“I’M SO STUPID,” a wail disrupts the special education classroom I’m visiting.
It’s been relatively calm the last half hour, and I look over, surprised at the sudden outburst. The student in question has major behavioral issues, and has been in and out of the classroom all morning. He’s thrown temper tantrums reminiscent of a two-year-old, even though he’s in second grade. He can go from sweet and fun to all out screaming within a matter of seconds. At least one, if not two, teachers are with him at all times.
As he protests doing his assignment, which is weeks old, he repeatedly hits the side of his head with his fist. Behind his eyes I see real tears threatening to fall, not the false ones he uses to get attention and get out of work. My heart broke. I watched him take a math test a few hours earlier. His comprehension was nearly at the level of neurotypical students his grade level. I know he’s not stupid.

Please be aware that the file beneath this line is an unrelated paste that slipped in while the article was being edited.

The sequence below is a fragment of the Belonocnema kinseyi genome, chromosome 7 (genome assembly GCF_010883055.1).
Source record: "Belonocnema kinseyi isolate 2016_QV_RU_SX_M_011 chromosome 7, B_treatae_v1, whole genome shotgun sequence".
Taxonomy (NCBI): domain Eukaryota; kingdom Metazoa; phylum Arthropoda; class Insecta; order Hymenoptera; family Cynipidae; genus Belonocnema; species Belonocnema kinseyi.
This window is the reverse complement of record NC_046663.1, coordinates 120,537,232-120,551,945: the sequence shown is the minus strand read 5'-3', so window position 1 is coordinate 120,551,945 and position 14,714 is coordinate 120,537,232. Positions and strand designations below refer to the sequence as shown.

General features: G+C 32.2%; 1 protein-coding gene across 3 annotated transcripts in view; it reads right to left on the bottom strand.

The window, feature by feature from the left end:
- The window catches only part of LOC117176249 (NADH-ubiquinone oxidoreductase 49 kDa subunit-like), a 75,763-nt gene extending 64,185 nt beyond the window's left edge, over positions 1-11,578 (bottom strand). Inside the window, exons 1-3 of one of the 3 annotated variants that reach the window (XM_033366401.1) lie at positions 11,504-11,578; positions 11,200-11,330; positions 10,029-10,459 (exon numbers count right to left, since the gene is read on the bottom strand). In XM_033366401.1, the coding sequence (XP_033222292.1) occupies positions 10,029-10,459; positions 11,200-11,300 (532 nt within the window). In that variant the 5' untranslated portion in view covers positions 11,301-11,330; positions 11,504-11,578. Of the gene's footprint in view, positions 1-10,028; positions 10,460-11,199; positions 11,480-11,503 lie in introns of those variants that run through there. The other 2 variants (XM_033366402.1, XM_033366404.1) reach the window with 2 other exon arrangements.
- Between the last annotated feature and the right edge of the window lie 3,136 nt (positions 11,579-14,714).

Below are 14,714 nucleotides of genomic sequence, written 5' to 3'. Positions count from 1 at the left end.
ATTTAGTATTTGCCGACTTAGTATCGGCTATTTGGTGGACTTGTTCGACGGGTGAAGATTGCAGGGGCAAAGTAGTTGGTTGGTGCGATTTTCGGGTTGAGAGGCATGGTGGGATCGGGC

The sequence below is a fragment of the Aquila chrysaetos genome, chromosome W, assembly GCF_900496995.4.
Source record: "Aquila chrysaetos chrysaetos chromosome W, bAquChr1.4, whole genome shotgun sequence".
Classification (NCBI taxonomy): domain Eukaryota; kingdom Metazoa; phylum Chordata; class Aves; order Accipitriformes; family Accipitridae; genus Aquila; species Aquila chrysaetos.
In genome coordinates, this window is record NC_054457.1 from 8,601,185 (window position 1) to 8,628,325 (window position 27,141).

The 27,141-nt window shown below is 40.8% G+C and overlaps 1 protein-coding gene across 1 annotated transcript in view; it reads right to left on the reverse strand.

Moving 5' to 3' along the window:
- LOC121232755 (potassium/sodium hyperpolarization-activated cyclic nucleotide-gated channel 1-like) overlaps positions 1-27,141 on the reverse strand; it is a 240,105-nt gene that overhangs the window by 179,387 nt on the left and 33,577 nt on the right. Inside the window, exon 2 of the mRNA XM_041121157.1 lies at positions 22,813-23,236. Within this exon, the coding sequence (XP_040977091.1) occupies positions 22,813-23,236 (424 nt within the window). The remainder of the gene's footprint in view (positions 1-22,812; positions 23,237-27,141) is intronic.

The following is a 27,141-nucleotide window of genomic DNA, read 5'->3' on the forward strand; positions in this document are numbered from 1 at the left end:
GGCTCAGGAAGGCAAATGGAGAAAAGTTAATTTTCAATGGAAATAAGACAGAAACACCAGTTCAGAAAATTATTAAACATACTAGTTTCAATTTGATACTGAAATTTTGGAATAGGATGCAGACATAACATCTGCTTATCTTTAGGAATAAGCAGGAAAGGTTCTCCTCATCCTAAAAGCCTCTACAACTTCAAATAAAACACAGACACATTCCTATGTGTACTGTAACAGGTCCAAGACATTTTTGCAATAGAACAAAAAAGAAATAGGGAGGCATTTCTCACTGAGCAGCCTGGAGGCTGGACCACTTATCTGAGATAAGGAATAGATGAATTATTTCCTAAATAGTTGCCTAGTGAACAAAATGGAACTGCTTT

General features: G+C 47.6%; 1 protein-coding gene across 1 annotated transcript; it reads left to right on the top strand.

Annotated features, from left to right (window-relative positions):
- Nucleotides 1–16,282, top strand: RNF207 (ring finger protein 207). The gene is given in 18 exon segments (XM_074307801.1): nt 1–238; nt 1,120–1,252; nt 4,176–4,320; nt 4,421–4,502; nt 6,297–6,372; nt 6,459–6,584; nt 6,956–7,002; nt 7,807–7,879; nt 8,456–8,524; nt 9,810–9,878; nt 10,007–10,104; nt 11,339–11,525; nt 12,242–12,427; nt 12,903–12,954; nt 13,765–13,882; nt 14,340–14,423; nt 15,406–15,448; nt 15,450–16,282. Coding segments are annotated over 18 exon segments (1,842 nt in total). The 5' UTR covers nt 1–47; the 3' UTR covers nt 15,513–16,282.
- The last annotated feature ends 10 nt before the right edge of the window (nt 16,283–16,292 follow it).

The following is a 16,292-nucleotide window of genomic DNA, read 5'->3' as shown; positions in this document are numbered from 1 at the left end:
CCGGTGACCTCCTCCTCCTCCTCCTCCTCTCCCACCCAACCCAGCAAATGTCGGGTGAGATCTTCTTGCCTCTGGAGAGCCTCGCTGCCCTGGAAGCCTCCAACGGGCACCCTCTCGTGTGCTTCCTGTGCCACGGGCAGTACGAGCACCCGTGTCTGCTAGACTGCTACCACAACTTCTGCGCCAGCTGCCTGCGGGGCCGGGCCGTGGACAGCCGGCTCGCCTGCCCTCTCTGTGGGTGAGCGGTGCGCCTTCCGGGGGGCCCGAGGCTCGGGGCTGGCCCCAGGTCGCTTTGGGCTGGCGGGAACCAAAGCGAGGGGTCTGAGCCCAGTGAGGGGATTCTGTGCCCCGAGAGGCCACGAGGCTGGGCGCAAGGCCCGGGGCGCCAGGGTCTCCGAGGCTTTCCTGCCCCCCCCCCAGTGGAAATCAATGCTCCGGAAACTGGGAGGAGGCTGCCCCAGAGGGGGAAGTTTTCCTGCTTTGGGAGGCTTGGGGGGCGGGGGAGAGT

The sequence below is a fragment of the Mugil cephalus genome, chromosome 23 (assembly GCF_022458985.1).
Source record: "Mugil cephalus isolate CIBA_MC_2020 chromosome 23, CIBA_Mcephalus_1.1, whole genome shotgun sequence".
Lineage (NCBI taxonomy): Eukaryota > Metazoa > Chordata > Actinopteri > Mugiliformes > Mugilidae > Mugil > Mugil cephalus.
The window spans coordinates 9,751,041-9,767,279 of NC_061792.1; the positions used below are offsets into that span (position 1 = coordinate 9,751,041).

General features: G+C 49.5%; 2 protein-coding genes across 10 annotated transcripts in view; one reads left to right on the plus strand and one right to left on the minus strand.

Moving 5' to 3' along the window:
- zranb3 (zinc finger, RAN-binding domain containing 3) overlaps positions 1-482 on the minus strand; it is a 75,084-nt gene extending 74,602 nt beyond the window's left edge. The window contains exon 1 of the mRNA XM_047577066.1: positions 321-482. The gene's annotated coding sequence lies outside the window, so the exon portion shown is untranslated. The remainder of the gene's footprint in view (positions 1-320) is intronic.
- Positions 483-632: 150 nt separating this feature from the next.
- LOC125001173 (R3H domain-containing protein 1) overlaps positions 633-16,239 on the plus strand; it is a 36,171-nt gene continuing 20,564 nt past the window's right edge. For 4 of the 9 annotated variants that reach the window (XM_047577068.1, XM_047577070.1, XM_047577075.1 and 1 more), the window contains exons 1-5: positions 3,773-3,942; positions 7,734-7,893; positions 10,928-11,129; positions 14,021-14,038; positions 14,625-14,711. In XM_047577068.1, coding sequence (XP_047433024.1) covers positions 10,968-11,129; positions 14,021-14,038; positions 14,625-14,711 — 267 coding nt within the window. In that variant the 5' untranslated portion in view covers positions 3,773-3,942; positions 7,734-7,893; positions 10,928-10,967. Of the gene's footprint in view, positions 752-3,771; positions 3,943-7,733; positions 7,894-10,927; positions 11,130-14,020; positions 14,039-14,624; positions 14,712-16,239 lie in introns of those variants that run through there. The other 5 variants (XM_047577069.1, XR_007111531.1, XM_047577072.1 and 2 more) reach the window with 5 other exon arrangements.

But he believes it.
It’s still harder for him to complete the work compared to neurotypical students. His brain gets tired very easily. His behavioral problems disrupt his schooling, keeping him out of classrooms and away from learning. Later, when he gets frustrated by his lack of knowledge and mental struggles, he acts out. And the cycle continues. His teachers are doing their best to help him stay in the classrooms as much as possible.
But he CAN get it. He’s not stupid. But he knows the whole school system is telling him he is. The whole world is telling him he is. Just because he’s in special ed doesn’t mean he’s not aware of how the rest of the world treats him. He knows.
“I’m so stupid,” he says, quieter this time. He sounds hopeless.
He believes it.
And that’s why I want to be a special ed teacher.